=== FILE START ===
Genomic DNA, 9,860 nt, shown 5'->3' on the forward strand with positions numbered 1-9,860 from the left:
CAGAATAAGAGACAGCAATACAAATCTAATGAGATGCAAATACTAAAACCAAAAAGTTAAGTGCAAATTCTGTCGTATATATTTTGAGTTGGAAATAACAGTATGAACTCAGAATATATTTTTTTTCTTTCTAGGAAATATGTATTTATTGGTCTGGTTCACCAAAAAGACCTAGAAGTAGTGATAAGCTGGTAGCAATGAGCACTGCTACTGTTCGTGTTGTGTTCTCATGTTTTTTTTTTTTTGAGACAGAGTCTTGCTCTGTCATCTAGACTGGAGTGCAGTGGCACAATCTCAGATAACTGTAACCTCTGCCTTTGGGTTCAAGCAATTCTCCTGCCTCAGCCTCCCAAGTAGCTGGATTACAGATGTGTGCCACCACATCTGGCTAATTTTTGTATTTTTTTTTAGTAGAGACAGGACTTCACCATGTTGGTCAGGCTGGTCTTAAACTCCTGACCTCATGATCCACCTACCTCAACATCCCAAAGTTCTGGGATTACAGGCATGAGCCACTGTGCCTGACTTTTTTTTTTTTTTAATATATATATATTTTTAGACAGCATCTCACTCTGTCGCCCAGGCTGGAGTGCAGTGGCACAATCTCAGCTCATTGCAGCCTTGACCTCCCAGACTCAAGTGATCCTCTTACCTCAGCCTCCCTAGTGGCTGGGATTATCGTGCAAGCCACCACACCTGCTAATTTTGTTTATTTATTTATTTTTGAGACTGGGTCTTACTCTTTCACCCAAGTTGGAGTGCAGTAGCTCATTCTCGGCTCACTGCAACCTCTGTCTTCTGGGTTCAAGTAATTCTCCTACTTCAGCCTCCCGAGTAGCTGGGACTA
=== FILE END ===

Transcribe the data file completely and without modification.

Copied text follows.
Genomic DNA, 9,860 nt, shown 5'->3' on the forward strand with positions numbered 1-9,860 from the left:
CAGAATAAGAGACAGCAATACAAATCTAATGAGATGCAAATACTAAAACCAAAAAGTTAAGTGCAAATTCTGTCGTATATATTTTGAGTTGGAAATAACAGTATGAACTCAGAATATATTTTTTTTCTTTCTAGGAAATATGTATTTATTGGTCTGGTTCACCAAAAAGACCTAGAAGTAGTGATAAGCTGGTAGCAATGAGCACTGCTACTGTTCGTGTTGTGTTCTCATGTTTTTTTTTTTTTGAGACAGAGTCTTGCTCTGTCATCTAGACTGGAGTGCAGTGGCACAATCTCAGATAACTGTAACCTCTGCCTTTGGGTTCAAGCAATTCTCCTGCCTCAGCCTCCCAAGTAGCTGGATTACAGATGTGTGCCACCACATCTGGCTAATTTTTGTATTTTTTTTTAGTAGAGACAGGACTTCACCATGTTGGTCAGGCTGGTCTTAAACTCCTGACCTCATGATCCACCTACCTCAACATCCCAAAGTTCTGGGATTACAGGCATGAGCCACTGTGCCTGACTTTTTTTTTTTTTTAATATATATATATTTTTAGACAGCATCTCACTCTGTCGCCCAGGCTGGAGTGCAGTGGCACAATCTCAGCTCATTGCAGCCTTGACCTCCCAGACTCAAGTGATCCTCTTACCTCAGCCTCCCTAGTGGCTGGGATTATCGTGCAAGCCACCACACCTGCTAATTTTGTTTATTTATTTATTTTTGAGACTGGGTCTTACTCTTTCACCCAAGTTGGAGTGCAGTAGCTCATTCTCGGCTCACTGCAACCTCTGTCTTCTGGGTTCAAGTAATTCTCCTACTTCAGCCTCCCGAGTAGCTGGGACTA